The Media's Tilted Pitch: Data

The coverage of conservatives suddenly becomes sparse when there is bad news.

The Media's Tilted Pitch: Data

Image: Comparison of coverage between the provisional order in favor of Yun Seok-yeol, and the judgment against Yun.  Credit: Alookso.

Liberal politician and pundit Yu Si-min 유시민 noted that being a progressive in South Korea was like playing soccer on a “tilted pitch” 기울어진 운동장, in part because of the traditional media’s pervasive bias toward conservatives. (See previous coverage, “Liberals Thrive on Podcasts.”) A new analysis by Alookso 얼룩소 visualized this tilt by reviewing the newspaper coverage of the former Supreme Prosecutor Yun Seok-yeol 윤석열 전 검찰총장, the People Power Party 국민의힘 nominee for president.

Yun made his transition into politics by claiming that the Moon Jae-in 문재인 administration was unfairly targeting him by suspending him from duty based on allegations of surveilling judges and interfering with internal investigation. The turning point was on December 24, 2020, when the court issued a provisional order withholding the suspension, appearing to vindicate Yun. Yet on October 14, 2021, the court found the suspension was justified, finding Yun could have been relieved from duty for his violations. (See previous coverage, “Court Upholds Yun’s Suspension.”)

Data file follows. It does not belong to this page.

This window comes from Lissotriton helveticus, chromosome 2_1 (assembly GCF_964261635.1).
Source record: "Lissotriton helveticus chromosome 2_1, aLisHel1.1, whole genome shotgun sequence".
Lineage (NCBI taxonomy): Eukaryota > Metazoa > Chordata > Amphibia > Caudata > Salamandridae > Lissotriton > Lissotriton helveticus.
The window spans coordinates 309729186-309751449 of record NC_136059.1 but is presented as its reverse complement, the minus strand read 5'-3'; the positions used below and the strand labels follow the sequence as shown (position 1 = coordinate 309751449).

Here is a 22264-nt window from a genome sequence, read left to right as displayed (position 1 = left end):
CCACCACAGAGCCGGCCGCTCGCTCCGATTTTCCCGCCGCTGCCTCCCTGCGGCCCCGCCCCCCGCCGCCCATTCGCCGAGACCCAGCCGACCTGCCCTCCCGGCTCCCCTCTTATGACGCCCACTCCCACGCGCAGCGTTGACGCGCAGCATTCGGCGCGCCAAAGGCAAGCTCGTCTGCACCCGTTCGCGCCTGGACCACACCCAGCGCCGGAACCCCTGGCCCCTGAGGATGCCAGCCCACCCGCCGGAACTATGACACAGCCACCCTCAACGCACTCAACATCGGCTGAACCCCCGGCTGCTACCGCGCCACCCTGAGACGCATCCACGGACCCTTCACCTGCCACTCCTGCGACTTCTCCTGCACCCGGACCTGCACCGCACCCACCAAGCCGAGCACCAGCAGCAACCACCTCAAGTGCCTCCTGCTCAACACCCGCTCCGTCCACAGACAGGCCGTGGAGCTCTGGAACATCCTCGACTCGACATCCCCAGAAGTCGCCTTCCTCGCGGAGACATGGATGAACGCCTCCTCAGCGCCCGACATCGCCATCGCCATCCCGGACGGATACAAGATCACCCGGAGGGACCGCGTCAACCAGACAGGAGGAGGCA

Alookso’s analysis showed that on December 25, 2020, the day after the court lifted the suspension, the top ten newspapers of South Korea (by revenue) ran 54 stories about Yun’s court victory. But on October 15, 2021, the top ten newspapers ran only 18 stories about Yun’s loss. As expected, the conservative papers showed the greatest disparity: Chosun Ilbo 조선일보, the leading conservative daily, ran ten stories (including on the front page) in hailing Yun’s win, and one story about Yun’s defeat.

But liberal papers were not much better. Although Hankyoreh 한겨레, the leading progressive paper, ran four stories in both occasions, Kyunghyang Shinmun 경향신문, the only other liberal paper in the top ten, ran six stories about Yun’s win (also including on the front page), and one story about Yun’s loss. This disparity was all the more notable because the first court ruling was only provisional, while the second ruling was binding.

Share Tweet Send
You've successfully subscribed to The Blue Roof
Great! Next, complete checkout for full access to The Blue Roof
Welcome back! You've successfully signed in
Success! Your account is fully activated, you now have access to all content.